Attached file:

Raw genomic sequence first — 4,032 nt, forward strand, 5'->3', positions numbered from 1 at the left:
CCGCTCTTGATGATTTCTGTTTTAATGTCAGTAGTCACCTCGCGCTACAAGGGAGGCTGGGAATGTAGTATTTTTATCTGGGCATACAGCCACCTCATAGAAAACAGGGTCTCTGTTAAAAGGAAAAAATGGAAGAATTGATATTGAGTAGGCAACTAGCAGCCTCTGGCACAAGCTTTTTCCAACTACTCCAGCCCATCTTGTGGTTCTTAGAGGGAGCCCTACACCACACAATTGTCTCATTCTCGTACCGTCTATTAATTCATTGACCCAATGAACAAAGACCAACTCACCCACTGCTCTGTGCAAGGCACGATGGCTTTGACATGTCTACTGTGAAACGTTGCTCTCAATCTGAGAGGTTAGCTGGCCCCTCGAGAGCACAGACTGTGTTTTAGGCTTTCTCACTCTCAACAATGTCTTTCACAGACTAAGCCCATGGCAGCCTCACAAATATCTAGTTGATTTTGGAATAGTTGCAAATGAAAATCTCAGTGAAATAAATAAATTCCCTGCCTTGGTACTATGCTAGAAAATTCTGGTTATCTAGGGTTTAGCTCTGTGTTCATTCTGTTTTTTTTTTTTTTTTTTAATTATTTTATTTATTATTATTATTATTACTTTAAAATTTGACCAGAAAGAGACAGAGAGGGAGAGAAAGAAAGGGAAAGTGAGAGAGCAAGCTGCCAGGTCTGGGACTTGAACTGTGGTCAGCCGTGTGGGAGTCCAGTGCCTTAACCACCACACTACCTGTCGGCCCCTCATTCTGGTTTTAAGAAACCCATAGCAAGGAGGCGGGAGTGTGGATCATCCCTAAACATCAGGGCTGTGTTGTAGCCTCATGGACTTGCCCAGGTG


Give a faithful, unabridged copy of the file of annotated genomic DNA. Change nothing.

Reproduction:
Raw genomic sequence first — 4,032 nt, forward strand, 5'->3', positions numbered from 1 at the left:
CCGCTCTTGATGATTTCTGTTTTAATGTCAGTAGTCACCTCGCGCTACAAGGGAGGCTGGGAATGTAGTATTTTTATCTGGGCATACAGCCACCTCATAGAAAACAGGGTCTCTGTTAAAAGGAAAAAATGGAAGAATTGATATTGAGTAGGCAACTAGCAGCCTCTGGCACAAGCTTTTTCCAACTACTCCAGCCCATCTTGTGGTTCTTAGAGGGAGCCCTACACCACACAATTGTCTCATTCTCGTACCGTCTATTAATTCATTGACCCAATGAACAAAGACCAACTCACCCACTGCTCTGTGCAAGGCACGATGGCTTTGACATGTCTACTGTGAAACGTTGCTCTCAATCTGAGAGGTTAGCTGGCCCCTCGAGAGCACAGACTGTGTTTTAGGCTTTCTCACTCTCAACAATGTCTTTCACAGACTAAGCCCATGGCAGCCTCACAAATATCTAGTTGATTTTGGAATAGTTGCAAATGAAAATCTCAGTGAAATAAATAAATTCCCTGCCTTGGTACTATGCTAGAAAATTCTGGTTATCTAGGGTTTAGCTCTGTGTTCATTCTGTTTTTTTTTTTTTTTTTTAATTATTTTATTTATTATTATTATTATTACTTTAAAATTTGACCAGAAAGAGACAGAGAGGGAGAGAAAGAAAGGGAAAGTGAGAGAGCAAGCTGCCAGGTCTGGGACTTGAACTGTGGTCAGCCGTGTGGGAGTCCAGTGCCTTAACCACCACACTACCTGTCGGCCCCTCATTCTGGTTTTAAGAAACCCATAGCAAGGAGGCGGGAGTGTGGATCATCCCTAAACATCAGGGCTGTGTTGTAGCCTCATGGACTTGCCCAGGTG